Monthly Archives: marzo 2019

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GoodWe has signed a cooperation agreement with Adler Solar Services GmbH in providing comprehensive after-sales services to GoodWe´s customers in Germany, Austria and Switzerland covering 1st level support, 2nd level support and technical field services. Adler Solar is a full-service provider for the solar industry who delivers a broad spectrum of technical solutions and services that guarantee a high-performance level and smooth running of a PV plant throughout its entire life-cycle. Adler Solar serves the complete range of after-sales solutions and defines all interfaces of the process chain according to individual customer requirements. Adler Solar´s existing panel service customers include renowned brands such as REC and Solarwatt.

With over 60 employees across the abovementioned German speaking markets, Adler Solar will conduct on-site repairs and take care of the storage of spare/replacement devices as well as individual inverter components and all the logistics involved.

In addition, Adler Solar experts will also handle the warranty process for GoodWe, while providing additional support services. Further services include the provision of information and support for GoodWe Smart Energy Management System (SEMS). By using this system, Adler Solar can take targeted actions based on GoodWe intelligent alert notification and get in touch with system owners directly, providing proactive responses.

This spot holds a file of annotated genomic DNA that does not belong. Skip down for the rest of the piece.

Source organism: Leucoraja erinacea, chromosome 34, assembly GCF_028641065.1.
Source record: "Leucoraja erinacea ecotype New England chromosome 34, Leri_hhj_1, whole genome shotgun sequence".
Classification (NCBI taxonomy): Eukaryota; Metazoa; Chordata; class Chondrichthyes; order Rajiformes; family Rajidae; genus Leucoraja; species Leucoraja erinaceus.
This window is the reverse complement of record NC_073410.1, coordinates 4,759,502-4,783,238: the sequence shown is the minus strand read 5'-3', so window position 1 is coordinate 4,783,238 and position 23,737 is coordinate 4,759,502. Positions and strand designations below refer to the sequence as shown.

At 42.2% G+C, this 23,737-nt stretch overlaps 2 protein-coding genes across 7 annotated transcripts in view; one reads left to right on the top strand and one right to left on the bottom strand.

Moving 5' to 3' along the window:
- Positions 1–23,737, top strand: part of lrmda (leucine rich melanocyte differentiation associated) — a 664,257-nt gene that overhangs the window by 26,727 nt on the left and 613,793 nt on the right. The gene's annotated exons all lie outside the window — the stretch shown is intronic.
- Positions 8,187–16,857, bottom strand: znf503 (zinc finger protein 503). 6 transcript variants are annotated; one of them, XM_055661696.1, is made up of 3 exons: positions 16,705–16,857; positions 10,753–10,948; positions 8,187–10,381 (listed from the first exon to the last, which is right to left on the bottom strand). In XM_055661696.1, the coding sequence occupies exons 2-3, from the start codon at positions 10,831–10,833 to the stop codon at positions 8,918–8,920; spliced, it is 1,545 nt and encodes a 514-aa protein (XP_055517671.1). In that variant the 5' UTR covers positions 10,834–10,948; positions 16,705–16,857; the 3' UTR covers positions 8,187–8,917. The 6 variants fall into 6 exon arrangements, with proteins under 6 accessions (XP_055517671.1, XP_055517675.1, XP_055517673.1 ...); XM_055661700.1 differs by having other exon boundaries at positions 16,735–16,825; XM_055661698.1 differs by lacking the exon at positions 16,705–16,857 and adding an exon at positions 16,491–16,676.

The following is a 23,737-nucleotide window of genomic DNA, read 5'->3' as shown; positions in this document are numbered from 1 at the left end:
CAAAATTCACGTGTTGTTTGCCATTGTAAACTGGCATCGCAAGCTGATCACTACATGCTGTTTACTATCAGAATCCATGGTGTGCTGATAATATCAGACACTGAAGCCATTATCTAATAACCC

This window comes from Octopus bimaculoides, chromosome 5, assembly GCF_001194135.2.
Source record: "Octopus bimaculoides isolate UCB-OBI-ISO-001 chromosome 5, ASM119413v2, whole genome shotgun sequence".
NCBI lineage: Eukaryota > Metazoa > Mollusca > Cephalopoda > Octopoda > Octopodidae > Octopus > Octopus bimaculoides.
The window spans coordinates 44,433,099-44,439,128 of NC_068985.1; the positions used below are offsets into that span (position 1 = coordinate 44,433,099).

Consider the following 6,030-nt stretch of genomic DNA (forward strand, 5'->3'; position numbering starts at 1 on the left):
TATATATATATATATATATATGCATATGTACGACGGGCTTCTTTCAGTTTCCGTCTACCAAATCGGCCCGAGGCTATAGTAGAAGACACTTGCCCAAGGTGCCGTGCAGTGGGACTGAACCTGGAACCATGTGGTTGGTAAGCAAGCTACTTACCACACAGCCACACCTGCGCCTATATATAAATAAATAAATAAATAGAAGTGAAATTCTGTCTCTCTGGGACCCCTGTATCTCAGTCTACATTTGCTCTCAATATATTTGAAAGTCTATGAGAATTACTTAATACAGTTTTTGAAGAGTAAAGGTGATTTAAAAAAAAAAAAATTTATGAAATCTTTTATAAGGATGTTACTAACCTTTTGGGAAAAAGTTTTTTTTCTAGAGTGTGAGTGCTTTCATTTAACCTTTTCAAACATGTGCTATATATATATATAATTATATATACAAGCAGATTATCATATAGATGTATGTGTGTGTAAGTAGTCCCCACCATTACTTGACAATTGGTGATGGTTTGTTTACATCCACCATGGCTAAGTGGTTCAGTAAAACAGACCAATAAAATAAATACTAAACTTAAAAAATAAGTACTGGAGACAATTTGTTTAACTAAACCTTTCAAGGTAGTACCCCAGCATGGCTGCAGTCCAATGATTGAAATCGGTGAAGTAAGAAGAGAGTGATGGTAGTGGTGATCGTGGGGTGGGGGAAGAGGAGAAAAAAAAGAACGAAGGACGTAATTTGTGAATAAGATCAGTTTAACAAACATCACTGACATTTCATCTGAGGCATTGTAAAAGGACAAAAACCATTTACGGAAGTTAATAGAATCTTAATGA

Quality after sales service is GoodWe´s top priority

The agreement was inked by Thomas Haering, Managing Director of GoodWe Europe GmbH, and Gerhard Cunze, Managing Director of Adler Solar Services GmbH.

“GoodWe inverters stand for reliability, high performance and top-notch quality”, says Thomas Haering, Managing Director at GoodWe Europe. “We want to walk on this way by increasing our after-sales support network as one of our top priorities. This is why we are thrilled to work together with an experienced and professional service partner like ADLER Solar to provide our customers the necessary high-respond support they are expecting from a leading inverter manufacturer.

Fast, professional and reliable after-sales and repair services are essential for operators of PV systems. This is the only way to achieve the calculated yields and a stable return on investment. We ensure this with our after-sales solutions and are delighted to support one of the world’s leading inverter manufacturers”, says Gerhard Cunze, Managing Director of Adler Solar.

Source: GoodWe

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Vestas Wind Systems A/S has re-established itself as the leading manufacturer for wind turbines with over 10 GW, or 19.6% share, of global installations in 2018, according to GlobalData.